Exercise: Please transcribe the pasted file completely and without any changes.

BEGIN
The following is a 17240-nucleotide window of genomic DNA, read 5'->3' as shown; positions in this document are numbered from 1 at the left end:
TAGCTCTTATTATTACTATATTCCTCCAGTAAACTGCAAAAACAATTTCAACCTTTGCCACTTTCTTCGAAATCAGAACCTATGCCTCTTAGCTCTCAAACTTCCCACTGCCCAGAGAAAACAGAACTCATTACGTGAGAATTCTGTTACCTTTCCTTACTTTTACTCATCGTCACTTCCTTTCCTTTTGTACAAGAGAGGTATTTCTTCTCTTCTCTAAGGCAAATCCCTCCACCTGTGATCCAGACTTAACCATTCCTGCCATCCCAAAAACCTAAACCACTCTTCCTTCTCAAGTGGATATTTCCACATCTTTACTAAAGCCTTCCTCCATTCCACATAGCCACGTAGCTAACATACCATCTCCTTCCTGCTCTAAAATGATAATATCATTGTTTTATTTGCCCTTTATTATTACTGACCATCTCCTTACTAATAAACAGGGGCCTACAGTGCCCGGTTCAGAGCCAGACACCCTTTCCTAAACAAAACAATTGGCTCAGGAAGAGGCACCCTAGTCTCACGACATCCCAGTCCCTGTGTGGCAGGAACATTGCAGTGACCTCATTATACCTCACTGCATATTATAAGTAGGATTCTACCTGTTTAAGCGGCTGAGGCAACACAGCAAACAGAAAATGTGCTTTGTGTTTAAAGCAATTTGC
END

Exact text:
The following is a 17240-nucleotide window of genomic DNA, read 5'->3' as shown; positions in this document are numbered from 1 at the left end:
TAGCTCTTATTATTACTATATTCCTCCAGTAAACTGCAAAAACAATTTCAACCTTTGCCACTTTCTTCGAAATCAGAACCTATGCCTCTTAGCTCTCAAACTTCCCACTGCCCAGAGAAAACAGAACTCATTACGTGAGAATTCTGTTACCTTTCCTTACTTTTACTCATCGTCACTTCCTTTCCTTTTGTACAAGAGAGGTATTTCTTCTCTTCTCTAAGGCAAATCCCTCCACCTGTGATCCAGACTTAACCATTCCTGCCATCCCAAAAACCTAAACCACTCTTCCTTCTCAAGTGGATATTTCCACATCTTTACTAAAGCCTTCCTCCATTCCACATAGCCACGTAGCTAACATACCATCTCCTTCCTGCTCTAAAATGATAATATCATTGTTTTATTTGCCCTTTATTATTACTGACCATCTCCTTACTAATAAACAGGGGCCTACAGTGCCCGGTTCAGAGCCAGACACCCTTTCCTAAACAAAACAATTGGCTCAGGAAGAGGCACCCTAGTCTCACGACATCCCAGTCCCTGTGTGGCAGGAACATTGCAGTGACCTCATTATACCTCACTGCATATTATAAGTAGGATTCTACCTGTTTAAGCGGCTGAGGCAACACAGCAAACAGAAAATGTGCTTTGTGTTTAAAGCAATTTGC